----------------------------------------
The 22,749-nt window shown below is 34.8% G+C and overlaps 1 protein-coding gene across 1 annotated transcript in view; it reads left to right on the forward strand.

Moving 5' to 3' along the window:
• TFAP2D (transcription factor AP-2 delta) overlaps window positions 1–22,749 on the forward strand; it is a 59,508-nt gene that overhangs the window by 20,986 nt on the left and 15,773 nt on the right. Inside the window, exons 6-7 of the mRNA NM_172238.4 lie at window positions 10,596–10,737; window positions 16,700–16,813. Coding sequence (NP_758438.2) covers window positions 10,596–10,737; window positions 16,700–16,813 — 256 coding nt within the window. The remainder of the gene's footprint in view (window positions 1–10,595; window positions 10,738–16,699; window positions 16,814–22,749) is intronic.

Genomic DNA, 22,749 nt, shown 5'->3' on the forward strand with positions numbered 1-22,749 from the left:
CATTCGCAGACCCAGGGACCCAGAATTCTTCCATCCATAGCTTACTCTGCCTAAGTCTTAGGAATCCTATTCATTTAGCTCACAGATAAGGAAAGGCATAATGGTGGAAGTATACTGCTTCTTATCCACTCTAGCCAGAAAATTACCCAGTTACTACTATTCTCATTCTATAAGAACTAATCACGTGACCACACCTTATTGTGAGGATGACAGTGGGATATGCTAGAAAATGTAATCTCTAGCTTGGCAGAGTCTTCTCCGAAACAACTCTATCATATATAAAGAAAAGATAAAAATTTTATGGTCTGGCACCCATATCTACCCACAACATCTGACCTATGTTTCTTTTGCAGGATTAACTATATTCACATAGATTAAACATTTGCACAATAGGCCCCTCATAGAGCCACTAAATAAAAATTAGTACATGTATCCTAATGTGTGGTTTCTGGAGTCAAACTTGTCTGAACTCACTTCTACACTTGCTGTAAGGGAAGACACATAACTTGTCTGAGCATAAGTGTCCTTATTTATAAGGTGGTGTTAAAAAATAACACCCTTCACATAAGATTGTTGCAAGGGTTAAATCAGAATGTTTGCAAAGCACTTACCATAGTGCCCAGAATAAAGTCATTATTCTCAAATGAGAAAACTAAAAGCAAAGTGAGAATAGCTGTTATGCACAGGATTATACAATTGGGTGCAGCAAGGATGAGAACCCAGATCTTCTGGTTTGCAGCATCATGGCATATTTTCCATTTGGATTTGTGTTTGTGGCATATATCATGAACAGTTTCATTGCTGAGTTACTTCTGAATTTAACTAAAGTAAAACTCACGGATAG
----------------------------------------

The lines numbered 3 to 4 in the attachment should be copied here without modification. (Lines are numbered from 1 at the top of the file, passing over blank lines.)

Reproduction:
• TFAP2D (transcription factor AP-2 delta) overlaps window positions 1–22,749 on the forward strand; it is a 59,508-nt gene that overhangs the window by 20,986 nt on the left and 15,773 nt on the right. Inside the window, exons 6-7 of the mRNA NM_172238.4 lie at window positions 10,596–10,737; window positions 16,700–16,813. Coding sequence (NP_758438.2) covers window positions 10,596–10,737; window positions 16,700–16,813 — 256 coding nt within the window. The remainder of the gene's footprint in view (window positions 1–10,595; window positions 10,738–16,699; window positions 16,814–22,749) is intronic.

Genomic DNA, 22,749 nt, shown 5'->3' on the forward strand with positions numbered 1-22,749 from the left: